literacy-network  blogging
 Network Literacy
 Information Literacy


Students are contributors to a collaborative blog site, alternating being the Official Scribe of day. Collaboratively they “write”their own online textbook. Students express their understanding through a variety of media. Students use the blog as a learning hub to communicate and connect beyond their classroom walls, connecting with peers and experts from around the world.

Goals Process Technology Communication
literacy-basic consume-produce-feedback note-taking global
Basic Literacy Consume>Produce>


Note Taking Global Communication
 literacy-network  blogging
 Network Literacy  Blogging
 Information Literacy


Silvana and I will be presenting our framework and the SAMR exercise at the ASB Unplugged conference at the end of next month in Mumbai, India.

Presentation Description:

Let’s take a closer look at Ruben Puentedura’s technology integration SAMR model and how it can be applied as a Professional Development framework in education. How can educators use the model to inspire upward movement from using technology to substitute traditionally taught lessons towards transforming teaching and our own professional learning. Bringing together the SAMR framework with TPACK (Technological Pedagogical Content Knowledge) allows teachers and technology coaches to visualize the interconnectedness of the models, making gaps more evident and point to “support opportunities” to move toward transformation.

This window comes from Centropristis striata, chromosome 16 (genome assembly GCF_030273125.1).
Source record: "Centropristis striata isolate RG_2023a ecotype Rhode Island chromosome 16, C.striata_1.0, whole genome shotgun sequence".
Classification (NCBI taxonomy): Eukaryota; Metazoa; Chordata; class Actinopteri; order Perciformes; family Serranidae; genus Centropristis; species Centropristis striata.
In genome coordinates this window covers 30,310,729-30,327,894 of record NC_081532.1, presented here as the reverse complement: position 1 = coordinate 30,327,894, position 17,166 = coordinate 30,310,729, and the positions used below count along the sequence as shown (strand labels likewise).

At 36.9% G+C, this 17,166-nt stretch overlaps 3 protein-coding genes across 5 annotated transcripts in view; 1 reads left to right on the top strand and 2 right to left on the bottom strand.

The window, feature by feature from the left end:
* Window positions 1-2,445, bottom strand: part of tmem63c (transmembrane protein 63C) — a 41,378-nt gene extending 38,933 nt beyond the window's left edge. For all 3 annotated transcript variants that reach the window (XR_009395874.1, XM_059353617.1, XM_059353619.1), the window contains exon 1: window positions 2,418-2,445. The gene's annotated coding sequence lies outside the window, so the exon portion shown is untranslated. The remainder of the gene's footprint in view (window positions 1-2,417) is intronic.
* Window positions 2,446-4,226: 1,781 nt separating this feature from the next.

Presenters will share scenarios and examples from different levels and subject areas. Participants will go through the exercise and will collaboratively brainstorm further scenarios to “practice” SAMR upward movement towards transformative teaching and learning.

Interested in this type of SAMR template and framework? Shortly, we will be looking for participants in crowdsourcing more examples from the classroom. Stay tuned…

SAMR Template

Download the SAMR Template as a pdf